The lolloping, the little-legged, the flat-out racing dogs of any and every breed extending their thirty minutes off the leash by speed and sudden changes of direction. He seems a comic threesome in black coats of scratchy Chihuahua, dachshund and barrel-bodied Lab and knows the woman loves them the way someone loves their karaoke voice when all around are grimacing. (241)
The artistic trajectories of Trevor and Elizabeth are similar to the extent that both create coherence out of other people’s raw material: they are shapers. In Trevor’s case this is the collage technique he has developed, using faces, magazines, a range of mediums redacted and coordinated to the point where the original text is lost and becomes something new. For Elizabeth, her editing work is an art in itself:
Words, phrases, punctuation, Tenses. Most cliched of all, and yet visceral as a paper cut, is the editorial cut. Cut! cut! cut! Immediacy is not a t the expense of ideas or descriptions, it makes them. (124)
Both Elizabeth and Trevor struggle with a past that is threatening to catch up with them. Elizabeth’s mother, Mrs Sermon, was an irresponsible parent, who left her daughter to become a Rashneeshi, a cult known for its founder’s many Rolls Royces and the ‘free-loving’ orgies that took place, often in front of the children who lived there. Now infirm, Mrs Sermon has developed into a needy, talkative (“talkbot”) hoarder whose junk is overwhelming. In Trevor’s case, his father – a Polish geologist/miner who disappeared from his life when Trevor was fifteen–has suddenly reappeared, in need of cash.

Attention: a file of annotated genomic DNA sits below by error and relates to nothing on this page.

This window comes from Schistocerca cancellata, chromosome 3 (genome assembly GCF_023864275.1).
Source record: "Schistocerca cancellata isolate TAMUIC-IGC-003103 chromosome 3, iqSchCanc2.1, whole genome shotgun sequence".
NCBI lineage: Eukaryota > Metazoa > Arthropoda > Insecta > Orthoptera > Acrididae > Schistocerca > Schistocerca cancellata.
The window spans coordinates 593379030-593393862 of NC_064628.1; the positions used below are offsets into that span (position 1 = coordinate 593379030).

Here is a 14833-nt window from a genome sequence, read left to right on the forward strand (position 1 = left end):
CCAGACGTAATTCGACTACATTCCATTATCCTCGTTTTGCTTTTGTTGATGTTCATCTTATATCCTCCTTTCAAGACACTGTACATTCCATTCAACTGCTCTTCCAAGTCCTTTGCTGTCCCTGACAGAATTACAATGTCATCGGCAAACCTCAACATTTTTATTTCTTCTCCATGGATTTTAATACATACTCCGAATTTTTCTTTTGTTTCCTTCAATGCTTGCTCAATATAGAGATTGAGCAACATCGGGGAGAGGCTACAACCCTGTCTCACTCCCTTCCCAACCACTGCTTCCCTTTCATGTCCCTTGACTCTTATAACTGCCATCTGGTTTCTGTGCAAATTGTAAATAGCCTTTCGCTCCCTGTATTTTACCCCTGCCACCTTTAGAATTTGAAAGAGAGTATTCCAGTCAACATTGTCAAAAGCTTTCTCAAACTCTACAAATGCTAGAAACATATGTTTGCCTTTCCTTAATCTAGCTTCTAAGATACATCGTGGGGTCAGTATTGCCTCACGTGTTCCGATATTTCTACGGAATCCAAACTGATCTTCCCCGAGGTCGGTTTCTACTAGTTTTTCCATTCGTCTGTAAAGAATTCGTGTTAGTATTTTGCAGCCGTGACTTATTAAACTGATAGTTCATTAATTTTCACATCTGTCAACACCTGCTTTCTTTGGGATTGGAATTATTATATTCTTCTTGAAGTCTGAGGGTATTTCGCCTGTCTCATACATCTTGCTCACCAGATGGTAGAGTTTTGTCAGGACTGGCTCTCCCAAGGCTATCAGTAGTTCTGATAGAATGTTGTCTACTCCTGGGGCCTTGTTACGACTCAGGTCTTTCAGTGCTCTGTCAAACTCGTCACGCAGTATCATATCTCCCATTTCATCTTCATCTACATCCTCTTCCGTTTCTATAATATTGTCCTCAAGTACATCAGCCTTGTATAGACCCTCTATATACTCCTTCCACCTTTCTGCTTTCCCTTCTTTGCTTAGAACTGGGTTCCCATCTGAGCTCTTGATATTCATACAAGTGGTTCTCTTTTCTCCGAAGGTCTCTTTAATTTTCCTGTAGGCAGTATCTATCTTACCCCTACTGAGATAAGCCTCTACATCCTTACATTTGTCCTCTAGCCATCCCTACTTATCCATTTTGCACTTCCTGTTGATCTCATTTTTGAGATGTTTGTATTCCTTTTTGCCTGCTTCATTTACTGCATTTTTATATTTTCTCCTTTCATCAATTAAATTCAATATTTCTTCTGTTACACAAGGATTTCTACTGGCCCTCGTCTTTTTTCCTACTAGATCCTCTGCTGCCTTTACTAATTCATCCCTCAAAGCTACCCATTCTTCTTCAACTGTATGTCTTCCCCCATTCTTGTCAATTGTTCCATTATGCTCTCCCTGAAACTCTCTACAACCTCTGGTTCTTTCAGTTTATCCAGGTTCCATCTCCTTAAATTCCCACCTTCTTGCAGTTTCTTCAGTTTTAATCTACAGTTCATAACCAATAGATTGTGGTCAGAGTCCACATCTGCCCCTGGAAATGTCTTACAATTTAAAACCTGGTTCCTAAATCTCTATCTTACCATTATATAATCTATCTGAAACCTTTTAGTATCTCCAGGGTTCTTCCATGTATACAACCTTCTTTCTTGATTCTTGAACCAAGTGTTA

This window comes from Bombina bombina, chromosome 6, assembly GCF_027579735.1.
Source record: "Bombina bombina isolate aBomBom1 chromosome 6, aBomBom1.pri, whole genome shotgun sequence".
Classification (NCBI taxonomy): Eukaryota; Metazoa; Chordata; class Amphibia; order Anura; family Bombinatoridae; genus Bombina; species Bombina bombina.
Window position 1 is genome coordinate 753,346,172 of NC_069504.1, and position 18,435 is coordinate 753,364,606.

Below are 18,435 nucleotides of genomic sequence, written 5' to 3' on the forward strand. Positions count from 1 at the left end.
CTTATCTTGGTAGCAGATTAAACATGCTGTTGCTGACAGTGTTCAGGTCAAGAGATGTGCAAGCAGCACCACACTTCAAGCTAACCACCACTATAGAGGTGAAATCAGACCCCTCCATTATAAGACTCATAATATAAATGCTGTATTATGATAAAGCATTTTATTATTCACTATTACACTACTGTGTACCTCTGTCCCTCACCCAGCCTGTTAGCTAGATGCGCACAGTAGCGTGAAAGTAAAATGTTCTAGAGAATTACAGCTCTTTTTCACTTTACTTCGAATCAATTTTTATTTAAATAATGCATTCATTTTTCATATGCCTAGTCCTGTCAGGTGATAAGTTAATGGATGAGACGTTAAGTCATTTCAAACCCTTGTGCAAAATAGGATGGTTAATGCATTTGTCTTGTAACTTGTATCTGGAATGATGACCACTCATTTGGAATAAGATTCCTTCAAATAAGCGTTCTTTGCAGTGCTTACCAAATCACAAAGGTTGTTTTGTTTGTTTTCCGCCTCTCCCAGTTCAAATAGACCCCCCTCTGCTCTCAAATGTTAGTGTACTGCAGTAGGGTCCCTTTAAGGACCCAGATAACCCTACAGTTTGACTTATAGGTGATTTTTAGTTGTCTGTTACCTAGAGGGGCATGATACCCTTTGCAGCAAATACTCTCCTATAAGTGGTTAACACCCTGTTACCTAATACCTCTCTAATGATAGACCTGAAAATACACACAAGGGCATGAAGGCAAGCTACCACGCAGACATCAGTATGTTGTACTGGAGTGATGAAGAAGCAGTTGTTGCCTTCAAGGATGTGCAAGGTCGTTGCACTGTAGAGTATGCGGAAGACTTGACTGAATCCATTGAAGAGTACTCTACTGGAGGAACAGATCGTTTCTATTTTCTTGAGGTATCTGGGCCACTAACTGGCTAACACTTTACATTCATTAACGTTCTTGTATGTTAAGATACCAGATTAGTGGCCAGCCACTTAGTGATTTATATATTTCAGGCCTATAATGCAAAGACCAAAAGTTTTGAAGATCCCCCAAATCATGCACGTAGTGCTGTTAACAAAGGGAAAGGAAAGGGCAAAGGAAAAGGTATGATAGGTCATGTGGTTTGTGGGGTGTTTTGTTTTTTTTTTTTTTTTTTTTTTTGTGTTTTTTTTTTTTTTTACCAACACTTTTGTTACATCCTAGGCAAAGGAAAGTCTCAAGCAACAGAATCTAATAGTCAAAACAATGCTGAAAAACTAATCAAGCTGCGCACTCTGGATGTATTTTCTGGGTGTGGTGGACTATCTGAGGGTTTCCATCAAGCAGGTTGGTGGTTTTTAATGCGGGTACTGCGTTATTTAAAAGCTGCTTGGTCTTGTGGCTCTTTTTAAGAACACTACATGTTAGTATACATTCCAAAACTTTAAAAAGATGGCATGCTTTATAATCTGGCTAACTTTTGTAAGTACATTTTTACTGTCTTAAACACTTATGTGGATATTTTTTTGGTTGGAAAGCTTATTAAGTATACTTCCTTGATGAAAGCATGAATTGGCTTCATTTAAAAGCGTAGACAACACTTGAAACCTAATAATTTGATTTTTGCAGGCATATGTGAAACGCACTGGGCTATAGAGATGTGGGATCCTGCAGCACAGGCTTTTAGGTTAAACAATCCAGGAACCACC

Though The Returns pivots around the relationship between Trevor and Elizabeth, it’s also beautifully steeped in place. The streets of Melbourne are vividly alive in this work, its changeable weather on full display as the characters walk or drive through it. The descriptions of the natural world around the city occur as flashes of beauty, from Royal Park where Trevor walks Gordon to the steel carriages tram, the graffitied buildings or the flora and fauna:
The slow-moving water. The peace. The banks curve back and around ike any river left to its natural development. Above him the magpies carol and sometimes cry, small cranes lift above the water and lodge, shakily, in the higher branches. Ducks smooth past, these neck-and-beak birds defining the word “glide”, besides the twitchy zigzagging waterhens, black-feathered and red-beaked and the dabchicks and other species he isn’t sure of and- because it has been a warm spring and summer – the endless bush flies. (213-214)
The Returns moves quickly, driven along by the growing intimacy between Trevor and Elizabeth, and the way in which their lives are transforming. Salom goes deep into the minds of his characters, moving seamlessly between them and allowing their natural wittiness and insights to bubble up throughout the text. The writing is consistently rich and beautiful with the tight lyricism of poetry, even when it becomes deliciously bawdy. The Returns reads easily but has the transformative power of the most dense of novels. This is a novel to read once for the fun of it, and again for its sheer literary sumptuousness. It may seem, at first glance, like a simple story about two lost souls who heal one another through friendship, but like all of Salom’s work, The Returns is a perfectly written, powerful exploration of friendship, dignity, and love.